Since joining the board of O2 in 2008, chief human resources officer Ann Pickering has used smart HR strategy to drive performance and create an inclusive, diverse culture from the ground up.
This article first appeared in The Times.
Perhaps nowhere in business is the challenge of staying relevant in an increasingly digital world felt more keenly than in the HR department. As organisations rush to embrace the benefits of fast-moving new technologies, it’s all too easy for the “people people” to get left behind.
“I get really frustrated when I go to conferences and they are debating whether HR should be on the board,” says Ann Pickering, chief human resources officer (CHRO) and chief of staff for mobile brand O2. “No-one is asking whether the sales director should be on the board. I think if companies are asking that question then their HR directors are not doing their jobs properly.”
It’s up to HR leaders to make sure that their function is not sidelined, she adds, because – although the spotlight often shines most brightly on eyecatching new tools such as AI, machine learning and data – thriving in the digital era is as much about people as it is technology. “Things move so fast and so dramatically, and you can be in a position where changing direction is like trying to turn around an oil tanker. But the ability to move at speed and pivot when you need to is really, really important. You don’t get that kind of business performance from a workforce that is disengaged.”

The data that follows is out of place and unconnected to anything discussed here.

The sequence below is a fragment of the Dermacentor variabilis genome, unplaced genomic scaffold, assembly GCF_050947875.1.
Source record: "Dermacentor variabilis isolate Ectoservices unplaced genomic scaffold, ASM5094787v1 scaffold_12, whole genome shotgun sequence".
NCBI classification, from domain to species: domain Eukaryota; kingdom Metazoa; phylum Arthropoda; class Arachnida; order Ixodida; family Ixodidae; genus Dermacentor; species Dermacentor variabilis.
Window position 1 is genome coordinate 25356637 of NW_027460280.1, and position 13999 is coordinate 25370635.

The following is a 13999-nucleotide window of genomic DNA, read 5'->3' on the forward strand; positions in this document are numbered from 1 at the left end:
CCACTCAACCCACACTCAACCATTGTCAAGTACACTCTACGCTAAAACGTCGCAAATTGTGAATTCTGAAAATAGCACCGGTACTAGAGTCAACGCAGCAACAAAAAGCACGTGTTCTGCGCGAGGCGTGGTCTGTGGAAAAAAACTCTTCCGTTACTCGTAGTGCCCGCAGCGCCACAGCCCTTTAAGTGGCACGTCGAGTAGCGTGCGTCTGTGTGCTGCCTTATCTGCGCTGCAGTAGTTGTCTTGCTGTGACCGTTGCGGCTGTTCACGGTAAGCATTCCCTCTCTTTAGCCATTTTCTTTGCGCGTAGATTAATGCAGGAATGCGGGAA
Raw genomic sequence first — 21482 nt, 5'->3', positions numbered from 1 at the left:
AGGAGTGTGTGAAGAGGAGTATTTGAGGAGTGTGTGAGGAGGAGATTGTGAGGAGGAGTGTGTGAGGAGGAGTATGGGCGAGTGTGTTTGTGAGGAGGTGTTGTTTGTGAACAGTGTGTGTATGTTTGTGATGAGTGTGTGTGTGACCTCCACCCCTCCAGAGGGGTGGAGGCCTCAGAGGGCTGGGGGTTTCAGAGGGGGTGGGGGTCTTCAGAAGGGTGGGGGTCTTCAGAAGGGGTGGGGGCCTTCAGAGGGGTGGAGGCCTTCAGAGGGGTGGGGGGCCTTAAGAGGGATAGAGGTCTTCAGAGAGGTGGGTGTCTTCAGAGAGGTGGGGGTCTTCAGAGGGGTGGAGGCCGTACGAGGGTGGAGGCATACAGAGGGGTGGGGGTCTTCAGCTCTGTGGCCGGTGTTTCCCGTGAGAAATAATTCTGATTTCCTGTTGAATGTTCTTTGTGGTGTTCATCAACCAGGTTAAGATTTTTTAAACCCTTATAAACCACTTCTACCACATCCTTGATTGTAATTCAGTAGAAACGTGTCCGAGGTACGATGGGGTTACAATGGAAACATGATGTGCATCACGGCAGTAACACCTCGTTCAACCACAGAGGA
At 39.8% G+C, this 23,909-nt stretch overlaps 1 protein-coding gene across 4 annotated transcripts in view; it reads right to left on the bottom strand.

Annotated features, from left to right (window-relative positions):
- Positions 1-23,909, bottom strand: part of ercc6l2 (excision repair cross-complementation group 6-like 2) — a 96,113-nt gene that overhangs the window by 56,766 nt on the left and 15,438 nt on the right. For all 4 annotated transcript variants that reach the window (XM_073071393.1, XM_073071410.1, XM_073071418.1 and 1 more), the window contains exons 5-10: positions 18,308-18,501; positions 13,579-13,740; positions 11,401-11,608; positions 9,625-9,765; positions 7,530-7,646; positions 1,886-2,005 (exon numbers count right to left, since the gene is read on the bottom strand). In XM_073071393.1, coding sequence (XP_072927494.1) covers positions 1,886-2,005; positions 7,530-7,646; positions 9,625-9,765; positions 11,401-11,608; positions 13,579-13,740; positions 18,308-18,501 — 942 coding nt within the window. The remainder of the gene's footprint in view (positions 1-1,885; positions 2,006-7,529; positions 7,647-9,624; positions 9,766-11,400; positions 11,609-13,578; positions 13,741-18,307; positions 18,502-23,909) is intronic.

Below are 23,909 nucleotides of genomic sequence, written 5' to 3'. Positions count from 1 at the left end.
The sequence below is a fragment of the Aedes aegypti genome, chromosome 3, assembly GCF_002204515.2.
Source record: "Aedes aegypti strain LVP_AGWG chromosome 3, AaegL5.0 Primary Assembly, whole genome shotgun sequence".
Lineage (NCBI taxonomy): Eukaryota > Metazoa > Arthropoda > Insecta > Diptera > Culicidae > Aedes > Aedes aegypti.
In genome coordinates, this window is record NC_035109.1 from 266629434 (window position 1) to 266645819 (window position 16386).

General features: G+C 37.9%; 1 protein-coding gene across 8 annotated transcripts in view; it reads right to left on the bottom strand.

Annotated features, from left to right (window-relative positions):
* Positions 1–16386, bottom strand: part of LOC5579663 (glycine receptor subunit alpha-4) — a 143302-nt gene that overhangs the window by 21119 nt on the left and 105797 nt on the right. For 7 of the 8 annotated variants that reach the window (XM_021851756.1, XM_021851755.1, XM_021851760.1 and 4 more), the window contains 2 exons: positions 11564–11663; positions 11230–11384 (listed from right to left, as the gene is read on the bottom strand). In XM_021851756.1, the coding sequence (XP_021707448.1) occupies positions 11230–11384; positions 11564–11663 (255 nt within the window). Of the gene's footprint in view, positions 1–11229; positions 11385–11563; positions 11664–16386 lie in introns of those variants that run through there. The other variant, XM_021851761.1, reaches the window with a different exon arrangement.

Consequently, since joining the board of O2 in 2008, Pickering has made it her mission to champion not only the voice of the firm’s 6,700 employees, but also the wider role that HR can play in unlocking new routes to business value. “We’ve got a real strategic role to play in developing a clear business strategy, and in making sure that our people strategy underpins that,” she says. “Most importantly we’ve got to make sure that every employee, from the student who works Saturdays in one of our stores upwards, understands how they fit into that overall picture.”
Take the rollout of next generation 5G mobile services, which O2 has recently launched in six UK locations – Belfast, Cardiff, Edinburgh, Leeds, London and Slough. 5G promises faster internet access than fixed line connections, through your mobile phone. But making it a commercial as well as a technological success is down to the readiness of O2 staff on the ground in its stores and in its call centres, because if they don’t get it, neither will customers.